Better Business Bureau receives a wide range of complaints, including high-pressure sales tactics, confusion over contract terms, poor workmanship, over-charging and incomplete job performance.

Tips for Avoiding Home Improvement Scams

  • Scrutinize anyone who might perform home improvement services for you—especially those who knock on your door and just happen to be in the neighborhood.
  • Always demand to see proof of their permanent business address, proper identification and appropriate licensing and insurance BEFORE letting anyone into your home.
  • Compare costs before making a financial commitment toward any home improvement project.
  • Work out the details of the amount of the payment, the payment schedule, and the scope of work (the details of what work is to be completed) before any money is exchanged and before work begins.  If you are asked to pay for the entire job up front, this should raise a red flag.  Arrange for payments to be made as parts of the job are completed (usually in thirds).  Final payment should not be due until the job is complete and you are satisfied with the work.  Homeowners should pay by check or credit card, never cash.
  • Get everything in writing. Asking for a written estimate might discourage a con-artist. Any reputable home improvement professional will understand that they are competing for your business and should be happy to give you a written estimate.  This is a great way to judge the differences in professionalism and cost.
  • Don’t allow yourself to be rushed. Do your research through the use of free resources at your disposal – internet services, neighbours and references.  Never let a contractor pressure you into making a snap decision.  A reputable professional will recognize that you need time to consider many factors when deciding which contractor to hire.
  • Don’t fall for the high-pressure stories, such as “this offer is only good if you take it now” or “once we leave your street we won’t be able to give you such a bargain again”.

 

Tips for Avoiding Home Burglaries

If you’re out working in your garden or washing your vehicle:

  • Make sure you keep your doors locked.  Carry a key with you and lock your front door and your back door.  Some criminals specialize in stealing from homes when people are outside doing yard work.
  • When you finish with that yard work, remember to clean up and lock up behind you.  When you put your rake and other tools in the shed, garage or basement, don’t forget to lock the doors.  An open door is an invitation to a thief.  Deny criminals the opportunity to steal by securing your home and property.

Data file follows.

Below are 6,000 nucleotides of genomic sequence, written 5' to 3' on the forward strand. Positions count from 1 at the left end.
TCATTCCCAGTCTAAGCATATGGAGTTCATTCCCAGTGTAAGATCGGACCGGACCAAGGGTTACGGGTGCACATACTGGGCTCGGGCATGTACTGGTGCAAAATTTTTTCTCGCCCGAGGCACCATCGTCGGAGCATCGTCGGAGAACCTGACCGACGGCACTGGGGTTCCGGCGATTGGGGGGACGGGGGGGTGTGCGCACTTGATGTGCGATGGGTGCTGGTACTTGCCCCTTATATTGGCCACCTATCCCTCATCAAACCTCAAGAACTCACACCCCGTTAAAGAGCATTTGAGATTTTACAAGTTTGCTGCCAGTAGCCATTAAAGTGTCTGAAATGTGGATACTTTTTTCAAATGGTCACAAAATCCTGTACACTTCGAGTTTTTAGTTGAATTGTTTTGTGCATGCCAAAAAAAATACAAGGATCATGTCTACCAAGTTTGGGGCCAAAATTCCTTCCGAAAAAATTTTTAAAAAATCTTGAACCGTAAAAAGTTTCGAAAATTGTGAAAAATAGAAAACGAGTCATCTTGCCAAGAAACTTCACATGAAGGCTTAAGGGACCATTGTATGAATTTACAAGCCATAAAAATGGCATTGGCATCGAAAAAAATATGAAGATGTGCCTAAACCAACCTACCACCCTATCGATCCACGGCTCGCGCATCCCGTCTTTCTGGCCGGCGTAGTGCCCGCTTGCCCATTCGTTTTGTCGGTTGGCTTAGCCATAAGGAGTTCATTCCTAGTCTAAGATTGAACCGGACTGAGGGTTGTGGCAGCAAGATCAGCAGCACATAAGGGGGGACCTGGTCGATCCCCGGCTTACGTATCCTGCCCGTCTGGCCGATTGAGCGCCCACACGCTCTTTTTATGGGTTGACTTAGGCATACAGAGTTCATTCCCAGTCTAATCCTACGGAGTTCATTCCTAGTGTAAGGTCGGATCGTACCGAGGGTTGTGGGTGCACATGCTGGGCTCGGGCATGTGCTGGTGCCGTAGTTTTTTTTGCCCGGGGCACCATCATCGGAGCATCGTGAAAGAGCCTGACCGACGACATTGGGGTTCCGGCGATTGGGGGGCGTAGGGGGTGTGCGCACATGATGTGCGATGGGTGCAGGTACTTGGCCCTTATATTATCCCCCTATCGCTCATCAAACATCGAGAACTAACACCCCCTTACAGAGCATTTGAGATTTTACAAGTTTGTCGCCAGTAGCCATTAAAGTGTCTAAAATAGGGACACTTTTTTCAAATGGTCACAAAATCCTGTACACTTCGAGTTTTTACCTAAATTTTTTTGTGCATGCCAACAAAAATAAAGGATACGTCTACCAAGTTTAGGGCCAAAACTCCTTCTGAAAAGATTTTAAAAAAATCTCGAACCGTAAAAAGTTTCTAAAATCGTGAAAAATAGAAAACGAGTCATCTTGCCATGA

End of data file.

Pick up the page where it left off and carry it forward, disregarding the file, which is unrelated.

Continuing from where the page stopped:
And finally, if you do see anyone suspicious lurking around your neighborhood, call the Police and make them aware.  Enjoy all that Spring and Summer has to offer, but don’t be a victim of scams or fraud and don’t allow your home to become a target for burglars.

For more information and to view recent news and alerts, visit the Better Business Bureau website at:  http://vi.bbb.org/i-am-a-consumer/

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Protect Yourself From Credit Card Fraud /?p=555 /?p=555#comments Thu, 29 Mar 2012 18:23:39 +0000 admin /?p=555

EB, one of our new  volunteers at the Brentwood Bay Community Office,  has researched the importance of protecting the ” secret” code we all have on our credit cards.  She has noted several important steps in protecting yourself from Credit Card Fraud and sourced her research and provided additional websites to learn more.  If you are near the Community Office on Sundays from 1-4pm you will usually find EB available for more information and tips on preventing crime.  Please drop by sometime and visit with her.    

The Three Digits Criminals Want!

Its technical name is the Card Verification Value 2 (CVV2), or Card Security Code. You will find it on all MasterCard and Visa cards beside the signature panel on the back of the card, or if you possess an American Express credit card, your four-digit number is on the front of the card.

 The following will assist in protecting your three digit number from fraud.

  1. What is the use of this three digit number?
  2. Why does it need to be protected?
  3. How can you avoid being a victim of fraud?